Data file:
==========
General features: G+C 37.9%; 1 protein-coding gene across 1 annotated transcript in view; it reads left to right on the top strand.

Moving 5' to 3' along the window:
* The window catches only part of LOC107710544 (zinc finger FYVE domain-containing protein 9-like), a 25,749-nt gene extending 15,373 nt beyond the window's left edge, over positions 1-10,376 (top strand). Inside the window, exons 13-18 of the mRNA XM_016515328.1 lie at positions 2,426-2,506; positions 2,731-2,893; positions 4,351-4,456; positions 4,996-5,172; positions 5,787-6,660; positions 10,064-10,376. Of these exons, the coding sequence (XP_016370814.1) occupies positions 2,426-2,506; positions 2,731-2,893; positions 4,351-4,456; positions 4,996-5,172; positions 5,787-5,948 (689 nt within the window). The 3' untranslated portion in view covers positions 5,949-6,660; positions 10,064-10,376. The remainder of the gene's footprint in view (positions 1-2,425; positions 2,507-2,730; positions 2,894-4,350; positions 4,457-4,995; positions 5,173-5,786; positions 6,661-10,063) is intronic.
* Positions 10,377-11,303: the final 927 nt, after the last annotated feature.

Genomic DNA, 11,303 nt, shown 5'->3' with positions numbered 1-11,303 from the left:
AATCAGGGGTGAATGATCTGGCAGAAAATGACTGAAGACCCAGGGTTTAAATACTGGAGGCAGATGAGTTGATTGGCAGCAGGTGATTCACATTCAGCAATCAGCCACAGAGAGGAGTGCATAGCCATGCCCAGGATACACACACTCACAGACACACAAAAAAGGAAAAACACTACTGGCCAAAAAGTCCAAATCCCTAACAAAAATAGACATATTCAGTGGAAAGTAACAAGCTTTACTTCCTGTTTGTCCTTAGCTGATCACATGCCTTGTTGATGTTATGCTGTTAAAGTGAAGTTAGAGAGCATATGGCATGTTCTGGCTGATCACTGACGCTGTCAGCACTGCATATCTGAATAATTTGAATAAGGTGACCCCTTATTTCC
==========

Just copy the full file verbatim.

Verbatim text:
General features: G+C 37.9%; 1 protein-coding gene across 1 annotated transcript in view; it reads left to right on the top strand.

Moving 5' to 3' along the window:
* The window catches only part of LOC107710544 (zinc finger FYVE domain-containing protein 9-like), a 25,749-nt gene extending 15,373 nt beyond the window's left edge, over positions 1-10,376 (top strand). Inside the window, exons 13-18 of the mRNA XM_016515328.1 lie at positions 2,426-2,506; positions 2,731-2,893; positions 4,351-4,456; positions 4,996-5,172; positions 5,787-6,660; positions 10,064-10,376. Of these exons, the coding sequence (XP_016370814.1) occupies positions 2,426-2,506; positions 2,731-2,893; positions 4,351-4,456; positions 4,996-5,172; positions 5,787-5,948 (689 nt within the window). The 3' untranslated portion in view covers positions 5,949-6,660; positions 10,064-10,376. The remainder of the gene's footprint in view (positions 1-2,425; positions 2,507-2,730; positions 2,894-4,350; positions 4,457-4,995; positions 5,173-5,786; positions 6,661-10,063) is intronic.
* Positions 10,377-11,303: the final 927 nt, after the last annotated feature.

Genomic DNA, 11,303 nt, shown 5'->3' with positions numbered 1-11,303 from the left:
AATCAGGGGTGAATGATCTGGCAGAAAATGACTGAAGACCCAGGGTTTAAATACTGGAGGCAGATGAGTTGATTGGCAGCAGGTGATTCACATTCAGCAATCAGCCACAGAGAGGAGTGCATAGCCATGCCCAGGATACACACACTCACAGACACACAAAAAAGGAAAAACACTACTGGCCAAAAAGTCCAAATCCCTAACAAAAATAGACATATTCAGTGGAAAGTAACAAGCTTTACTTCCTGTTTGTCCTTAGCTGATCACATGCCTTGTTGATGTTATGCTGTTAAAGTGAAGTTAGAGAGCATATGGCATGTTCTGGCTGATCACTGACGCTGTCAGCACTGCATATCTGAATAATTTGAATAAGGTGACCCCTTATTTCC